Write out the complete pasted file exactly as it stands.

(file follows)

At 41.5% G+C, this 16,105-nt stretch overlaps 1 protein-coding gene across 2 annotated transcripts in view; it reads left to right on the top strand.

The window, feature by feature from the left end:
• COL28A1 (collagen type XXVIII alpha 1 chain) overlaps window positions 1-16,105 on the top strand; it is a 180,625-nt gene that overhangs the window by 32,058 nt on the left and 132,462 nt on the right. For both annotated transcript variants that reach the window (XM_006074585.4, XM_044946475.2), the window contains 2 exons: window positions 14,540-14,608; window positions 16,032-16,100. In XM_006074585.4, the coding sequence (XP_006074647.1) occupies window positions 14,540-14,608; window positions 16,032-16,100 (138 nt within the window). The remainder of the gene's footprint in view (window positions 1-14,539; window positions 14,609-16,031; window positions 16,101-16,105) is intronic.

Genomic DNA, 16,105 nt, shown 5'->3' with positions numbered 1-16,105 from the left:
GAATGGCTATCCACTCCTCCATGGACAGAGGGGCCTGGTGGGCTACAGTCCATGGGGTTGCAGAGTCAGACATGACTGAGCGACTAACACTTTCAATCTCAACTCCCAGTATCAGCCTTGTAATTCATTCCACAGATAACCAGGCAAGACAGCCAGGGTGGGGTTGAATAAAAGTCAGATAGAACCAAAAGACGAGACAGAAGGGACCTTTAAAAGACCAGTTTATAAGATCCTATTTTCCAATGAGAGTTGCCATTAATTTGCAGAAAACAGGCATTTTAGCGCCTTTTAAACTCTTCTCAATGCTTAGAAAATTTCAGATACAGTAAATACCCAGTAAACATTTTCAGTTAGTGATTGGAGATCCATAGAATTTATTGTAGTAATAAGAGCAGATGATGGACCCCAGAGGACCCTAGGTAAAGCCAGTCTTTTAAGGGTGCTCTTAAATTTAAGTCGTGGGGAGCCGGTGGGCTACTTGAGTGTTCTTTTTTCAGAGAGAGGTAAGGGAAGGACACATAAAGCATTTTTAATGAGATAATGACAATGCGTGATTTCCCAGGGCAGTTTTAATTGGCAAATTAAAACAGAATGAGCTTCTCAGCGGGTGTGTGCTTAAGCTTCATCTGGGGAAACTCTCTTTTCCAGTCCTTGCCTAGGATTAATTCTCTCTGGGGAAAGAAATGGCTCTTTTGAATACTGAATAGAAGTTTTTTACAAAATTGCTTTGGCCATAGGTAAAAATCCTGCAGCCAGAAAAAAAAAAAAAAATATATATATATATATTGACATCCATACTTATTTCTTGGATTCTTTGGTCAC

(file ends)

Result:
At 41.5% G+C, this 16,105-nt stretch overlaps 1 protein-coding gene across 2 annotated transcripts in view; it reads left to right on the top strand.

The window, feature by feature from the left end:
• COL28A1 (collagen type XXVIII alpha 1 chain) overlaps window positions 1-16,105 on the top strand; it is a 180,625-nt gene that overhangs the window by 32,058 nt on the left and 132,462 nt on the right. For both annotated transcript variants that reach the window (XM_006074585.4, XM_044946475.2), the window contains 2 exons: window positions 14,540-14,608; window positions 16,032-16,100. In XM_006074585.4, the coding sequence (XP_006074647.1) occupies window positions 14,540-14,608; window positions 16,032-16,100 (138 nt within the window). The remainder of the gene's footprint in view (window positions 1-14,539; window positions 14,609-16,031; window positions 16,101-16,105) is intronic.

Genomic DNA, 16,105 nt, shown 5'->3' with positions numbered 1-16,105 from the left:
GAATGGCTATCCACTCCTCCATGGACAGAGGGGCCTGGTGGGCTACAGTCCATGGGGTTGCAGAGTCAGACATGACTGAGCGACTAACACTTTCAATCTCAACTCCCAGTATCAGCCTTGTAATTCATTCCACAGATAACCAGGCAAGACAGCCAGGGTGGGGTTGAATAAAAGTCAGATAGAACCAAAAGACGAGACAGAAGGGACCTTTAAAAGACCAGTTTATAAGATCCTATTTTCCAATGAGAGTTGCCATTAATTTGCAGAAAACAGGCATTTTAGCGCCTTTTAAACTCTTCTCAATGCTTAGAAAATTTCAGATACAGTAAATACCCAGTAAACATTTTCAGTTAGTGATTGGAGATCCATAGAATTTATTGTAGTAATAAGAGCAGATGATGGACCCCAGAGGACCCTAGGTAAAGCCAGTCTTTTAAGGGTGCTCTTAAATTTAAGTCGTGGGGAGCCGGTGGGCTACTTGAGTGTTCTTTTTTCAGAGAGAGGTAAGGGAAGGACACATAAAGCATTTTTAATGAGATAATGACAATGCGTGATTTCCCAGGGCAGTTTTAATTGGCAAATTAAAACAGAATGAGCTTCTCAGCGGGTGTGTGCTTAAGCTTCATCTGGGGAAACTCTCTTTTCCAGTCCTTGCCTAGGATTAATTCTCTCTGGGGAAAGAAATGGCTCTTTTGAATACTGAATAGAAGTTTTTTACAAAATTGCTTTGGCCATAGGTAAAAATCCTGCAGCCAGAAAAAAAAAAAAAAATATATATATATATATTGACATCCATACTTATTTCTTGGATTCTTTGGTCAC